5.4. Handling ACLs

Table 5.1, “ACL Entry Types” summarizes the six possible types of ACL entries, each defining permissions for a user or a group of users. The owner entry defines the permissions of the user owning the file or directory. The owning group entry defines the permissions of the file's owning group. The superuser can change the owner or owning group with chown or chgrp, in which case the owner and owning group entries refer to the new owner and owning group. Each named user entry defines the permissions of the user specified in the entry's qualifier field. Each named group entry defines the permissions of the group specified in the entry's qualifier field. Only the named user and named group entries have a qualifier field that is not empty. The other entry defines the permissions of all other users.

The mask entry further limits the permissions granted by named user, named group, and owning group entries by defining which of the permissions in those entries are effective and which are masked. If permissions exist in one of the mentioned entries as well as in the mask, they are effective. Permissions contained only in the mask or only in the actual entry are not effective—meaning the permissions are not granted. All permissions defined in the owner and owning group entries are always effective. The example in Table 5.2, “Masking Access Permissions” demonstrates this mechanism.

There are two basic classes of ACLs: A minimum ACL contains only the entries for the types owner, owning group, and other, which correspond to the conventional permission bits for files and directories. An extended ACL goes beyond this. It must contain a mask entry and may contain several entries of the named user and named group types.

Table 5.1. ACL Entry Types

Type

Text Form

owner

user::rwx

named user

user:name:rwx

owning group

group::rwx

named group

group:name:rwx

mask

mask::rwx

other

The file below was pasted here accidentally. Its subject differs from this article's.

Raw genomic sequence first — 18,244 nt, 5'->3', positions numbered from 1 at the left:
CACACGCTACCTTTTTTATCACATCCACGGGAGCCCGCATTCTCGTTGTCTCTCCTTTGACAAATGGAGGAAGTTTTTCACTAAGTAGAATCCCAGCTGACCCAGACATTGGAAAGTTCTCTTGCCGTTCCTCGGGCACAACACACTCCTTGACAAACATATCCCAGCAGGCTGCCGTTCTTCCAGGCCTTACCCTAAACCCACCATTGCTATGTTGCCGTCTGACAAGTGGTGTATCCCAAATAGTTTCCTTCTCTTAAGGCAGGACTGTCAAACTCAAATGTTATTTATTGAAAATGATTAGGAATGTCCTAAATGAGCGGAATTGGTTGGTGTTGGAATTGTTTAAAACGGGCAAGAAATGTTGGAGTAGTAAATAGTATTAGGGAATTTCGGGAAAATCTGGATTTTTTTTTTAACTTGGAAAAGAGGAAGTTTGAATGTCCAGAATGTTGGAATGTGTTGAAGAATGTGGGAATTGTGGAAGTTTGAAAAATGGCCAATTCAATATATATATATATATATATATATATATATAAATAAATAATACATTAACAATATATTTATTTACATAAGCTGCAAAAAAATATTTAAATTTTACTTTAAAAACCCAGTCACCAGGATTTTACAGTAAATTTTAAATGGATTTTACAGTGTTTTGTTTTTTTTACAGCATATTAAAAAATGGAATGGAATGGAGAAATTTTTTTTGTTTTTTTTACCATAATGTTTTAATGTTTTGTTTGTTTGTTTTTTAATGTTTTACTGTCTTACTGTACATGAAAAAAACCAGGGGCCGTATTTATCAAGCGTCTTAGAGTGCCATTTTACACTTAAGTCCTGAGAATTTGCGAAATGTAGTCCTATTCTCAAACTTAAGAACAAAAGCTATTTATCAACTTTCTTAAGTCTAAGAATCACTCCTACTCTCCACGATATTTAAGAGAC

other::rwx

Table 5.2. Masking Access Permissions

Entry Type

Text Form

Permissions

named user

user:geeko:r-x

r-x

mask

mask::rw-

rw-

effective permissions:

r--

5.4.1. ACL Entries and File Mode Permission Bits

Figure 5.1, “Minimum ACL: ACL Entries Compared to Permission Bits” and Figure 5.2, “Extended ACL: ACL Entries Compared to Permission Bits” illustrate the two cases of a minimum ACL and an extended ACL. The figures are structured in three blocks—the left block shows the type specifications of the ACL entries, the center block displays an example ACL, and the right block shows the respective permission bits according to the conventional permission concept, for example, as displayed by ls -l. In both cases, the owner class permissions are mapped to the ACL entry owner. Other class permissions are mapped to the respective ACL entry. However, the mapping of the group class permissions is different in the two cases.

Figure 5.1. Minimum ACL: ACL Entries Compared to Permission Bits

Minimum ACL: ACL Entries Compared to Permission Bits

In the case of a minimum ACL—without mask—the group class permissions are mapped to the ACL entry owning group. This is shown in Figure 5.1, “Minimum ACL: ACL Entries Compared to Permission Bits”. In the case of an extended ACL—with mask—the group class permissions are mapped to the mask entry. This is shown in Figure 5.2, “Extended ACL: ACL Entries Compared to Permission Bits”.